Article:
Some things are convicting

Not long ago Rachel and I received a letter from our Gospel for Asia missionary in India (if you haven’t heard of GFA, go here and get your free book). As a native missionary, he has taken his family into the darkness of his region and faithfully followed Christ in his calling to preach the gospel among his people. But that’s (mostly) not the convicting part.

He talked about the last six months, how his daughter-in-law became very sick, but with much burden and prayer and fasting they brought her home and watched the Lord heal her. At present he is working in an area with a large Hindu majority. Already six famlies have shown interest in the Gospel and are attending prayer meetings.

“One day during outreach I met a man named Alberth. He was going through some mental tensions due to the sickness of his family members. He had no money for their medical treatment also. By faith he called me to pray for their healing. With some believers I went there and prayed for them. The Lord was so faithful, that He healed them completely. Now the whole family received Jesus Christ as their God and are attending our worship service. Praise the Lord.

Though it could be, that’s not the convicting part, either. That part, the part that convicts me, is the part that I easily passed over the first time I read his letter. I didn’t notice the depth of his words as they practically weighed the page down.

There are two statements:

“In the last six months we as a church have distributed a good number of Gospel tracts and booklets. By our ministry many people are believing in Jesus, but due to the oppositions from the society, they are not able to receive Jesus as their Savior.”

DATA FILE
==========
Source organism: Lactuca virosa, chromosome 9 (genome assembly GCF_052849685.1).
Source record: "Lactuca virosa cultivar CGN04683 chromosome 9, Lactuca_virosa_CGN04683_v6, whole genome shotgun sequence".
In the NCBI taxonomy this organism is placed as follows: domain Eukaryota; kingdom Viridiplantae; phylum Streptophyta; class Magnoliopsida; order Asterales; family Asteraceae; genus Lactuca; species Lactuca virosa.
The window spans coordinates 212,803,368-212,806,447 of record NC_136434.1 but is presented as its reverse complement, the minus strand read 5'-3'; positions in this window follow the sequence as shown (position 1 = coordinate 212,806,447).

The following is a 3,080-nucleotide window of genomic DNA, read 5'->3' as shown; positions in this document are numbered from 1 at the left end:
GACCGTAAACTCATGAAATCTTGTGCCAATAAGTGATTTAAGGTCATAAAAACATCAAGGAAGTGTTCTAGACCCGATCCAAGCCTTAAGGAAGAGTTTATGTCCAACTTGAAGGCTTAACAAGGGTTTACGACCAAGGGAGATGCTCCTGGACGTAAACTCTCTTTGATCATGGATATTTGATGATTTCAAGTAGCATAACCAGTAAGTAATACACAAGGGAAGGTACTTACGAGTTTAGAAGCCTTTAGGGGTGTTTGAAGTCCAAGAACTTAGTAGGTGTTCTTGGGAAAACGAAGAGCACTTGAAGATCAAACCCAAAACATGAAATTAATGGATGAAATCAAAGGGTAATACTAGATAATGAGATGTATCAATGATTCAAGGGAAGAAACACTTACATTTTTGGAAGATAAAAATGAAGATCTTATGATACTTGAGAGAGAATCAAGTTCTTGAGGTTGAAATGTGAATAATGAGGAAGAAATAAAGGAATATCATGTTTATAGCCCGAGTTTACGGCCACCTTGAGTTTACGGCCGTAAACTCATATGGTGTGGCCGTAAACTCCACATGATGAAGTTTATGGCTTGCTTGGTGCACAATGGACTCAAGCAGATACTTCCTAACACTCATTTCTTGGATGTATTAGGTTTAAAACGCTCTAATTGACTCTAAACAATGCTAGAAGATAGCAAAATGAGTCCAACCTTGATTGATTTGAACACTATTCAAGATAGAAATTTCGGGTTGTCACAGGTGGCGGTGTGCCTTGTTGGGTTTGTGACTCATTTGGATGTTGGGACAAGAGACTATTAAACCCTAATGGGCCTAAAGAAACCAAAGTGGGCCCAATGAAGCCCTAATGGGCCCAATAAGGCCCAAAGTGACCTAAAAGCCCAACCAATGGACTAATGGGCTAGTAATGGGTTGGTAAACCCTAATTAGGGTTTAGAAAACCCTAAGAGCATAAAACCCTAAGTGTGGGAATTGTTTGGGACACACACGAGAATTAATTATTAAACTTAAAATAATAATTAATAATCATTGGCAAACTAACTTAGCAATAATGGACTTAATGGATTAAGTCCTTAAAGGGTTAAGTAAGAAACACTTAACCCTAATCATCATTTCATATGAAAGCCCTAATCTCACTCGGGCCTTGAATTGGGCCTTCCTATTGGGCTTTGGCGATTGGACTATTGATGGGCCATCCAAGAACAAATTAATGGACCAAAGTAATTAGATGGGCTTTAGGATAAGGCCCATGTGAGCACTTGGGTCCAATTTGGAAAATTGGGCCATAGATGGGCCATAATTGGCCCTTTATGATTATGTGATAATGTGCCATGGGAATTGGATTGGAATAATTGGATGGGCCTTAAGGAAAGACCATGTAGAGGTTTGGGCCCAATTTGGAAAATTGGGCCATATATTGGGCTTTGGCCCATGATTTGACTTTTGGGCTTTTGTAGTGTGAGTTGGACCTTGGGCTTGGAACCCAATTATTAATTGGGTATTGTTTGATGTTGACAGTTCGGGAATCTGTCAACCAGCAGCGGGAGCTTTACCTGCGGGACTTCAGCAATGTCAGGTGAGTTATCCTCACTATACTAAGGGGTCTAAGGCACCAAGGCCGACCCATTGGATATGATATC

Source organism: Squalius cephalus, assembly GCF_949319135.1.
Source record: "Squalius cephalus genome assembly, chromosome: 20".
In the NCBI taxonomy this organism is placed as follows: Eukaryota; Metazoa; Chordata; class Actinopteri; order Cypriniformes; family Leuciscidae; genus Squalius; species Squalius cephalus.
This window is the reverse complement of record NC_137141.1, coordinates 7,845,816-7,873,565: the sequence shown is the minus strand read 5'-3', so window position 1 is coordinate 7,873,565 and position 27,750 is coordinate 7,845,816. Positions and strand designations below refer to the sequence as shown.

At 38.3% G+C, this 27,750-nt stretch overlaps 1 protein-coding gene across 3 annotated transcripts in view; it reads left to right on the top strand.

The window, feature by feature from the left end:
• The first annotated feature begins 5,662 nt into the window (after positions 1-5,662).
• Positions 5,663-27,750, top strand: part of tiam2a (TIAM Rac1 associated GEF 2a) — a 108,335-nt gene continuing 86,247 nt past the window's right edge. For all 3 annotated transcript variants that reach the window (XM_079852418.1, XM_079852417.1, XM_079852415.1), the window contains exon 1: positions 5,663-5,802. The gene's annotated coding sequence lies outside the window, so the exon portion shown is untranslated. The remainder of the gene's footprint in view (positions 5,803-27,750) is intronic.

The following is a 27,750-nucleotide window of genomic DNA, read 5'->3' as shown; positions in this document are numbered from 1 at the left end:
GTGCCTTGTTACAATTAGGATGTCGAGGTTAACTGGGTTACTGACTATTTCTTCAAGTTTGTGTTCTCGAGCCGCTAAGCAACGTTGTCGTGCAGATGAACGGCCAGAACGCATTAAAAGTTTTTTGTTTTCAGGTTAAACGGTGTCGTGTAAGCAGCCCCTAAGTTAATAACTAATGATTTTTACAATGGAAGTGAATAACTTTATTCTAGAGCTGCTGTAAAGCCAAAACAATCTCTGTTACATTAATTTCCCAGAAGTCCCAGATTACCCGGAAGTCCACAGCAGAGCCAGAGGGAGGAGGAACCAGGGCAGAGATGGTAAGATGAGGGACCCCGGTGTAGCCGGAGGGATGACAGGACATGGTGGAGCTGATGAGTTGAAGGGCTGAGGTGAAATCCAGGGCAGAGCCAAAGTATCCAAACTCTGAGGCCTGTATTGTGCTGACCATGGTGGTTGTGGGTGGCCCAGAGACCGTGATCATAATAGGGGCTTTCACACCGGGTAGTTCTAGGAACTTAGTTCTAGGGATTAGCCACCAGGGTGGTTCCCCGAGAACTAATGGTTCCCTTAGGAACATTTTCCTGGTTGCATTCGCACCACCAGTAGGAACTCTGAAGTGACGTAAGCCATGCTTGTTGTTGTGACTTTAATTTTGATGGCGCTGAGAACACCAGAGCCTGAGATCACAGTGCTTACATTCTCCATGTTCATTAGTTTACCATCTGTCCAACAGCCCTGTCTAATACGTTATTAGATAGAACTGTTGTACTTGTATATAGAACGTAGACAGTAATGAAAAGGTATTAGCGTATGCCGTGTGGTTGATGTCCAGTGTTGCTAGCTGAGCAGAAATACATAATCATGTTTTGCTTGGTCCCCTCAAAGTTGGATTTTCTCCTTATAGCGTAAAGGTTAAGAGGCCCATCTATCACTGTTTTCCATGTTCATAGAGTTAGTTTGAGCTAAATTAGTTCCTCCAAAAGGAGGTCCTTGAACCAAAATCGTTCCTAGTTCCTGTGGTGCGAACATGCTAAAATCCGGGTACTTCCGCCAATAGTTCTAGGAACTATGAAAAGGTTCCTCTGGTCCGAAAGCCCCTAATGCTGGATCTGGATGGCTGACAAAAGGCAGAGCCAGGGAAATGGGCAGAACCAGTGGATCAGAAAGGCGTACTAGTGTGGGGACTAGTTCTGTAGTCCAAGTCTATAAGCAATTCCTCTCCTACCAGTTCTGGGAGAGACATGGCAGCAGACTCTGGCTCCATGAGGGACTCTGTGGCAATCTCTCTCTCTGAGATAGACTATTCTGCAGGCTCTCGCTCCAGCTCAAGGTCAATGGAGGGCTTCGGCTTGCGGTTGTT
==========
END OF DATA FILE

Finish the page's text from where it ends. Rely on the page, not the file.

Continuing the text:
And elsewhere

“Some people are believing in Jesus, but due to the oppositions from their family and relatives they are not able to profess their faith in Jesus.”

That is tough for me to swallow. They believe, but because they are not able to profess that belief (possibly because of fear…a profession like that would likely lead to being kicked out of their families, losing their property, or even death) they are not able to receive Christ’s gracious salvation. This is not a works thing – whereby the act of profession results in salvation – but a trust thing. Romans 10:9-11 says “That if you confess with your mouth, ‘Jesus is Lord,’ and believe in your heart that God raised him from the dead, you will be saved. For it is with your heart that you believe and are justified, and it is with your mouth that you confess and are saved. As the Scripture says, ‘Anyone who trusts in him will never be put to shame.'” Trusting that God is worthy of your trials is important to God, who happens to be worthy of so much more than anything this world can throw at you. This is hard stuff.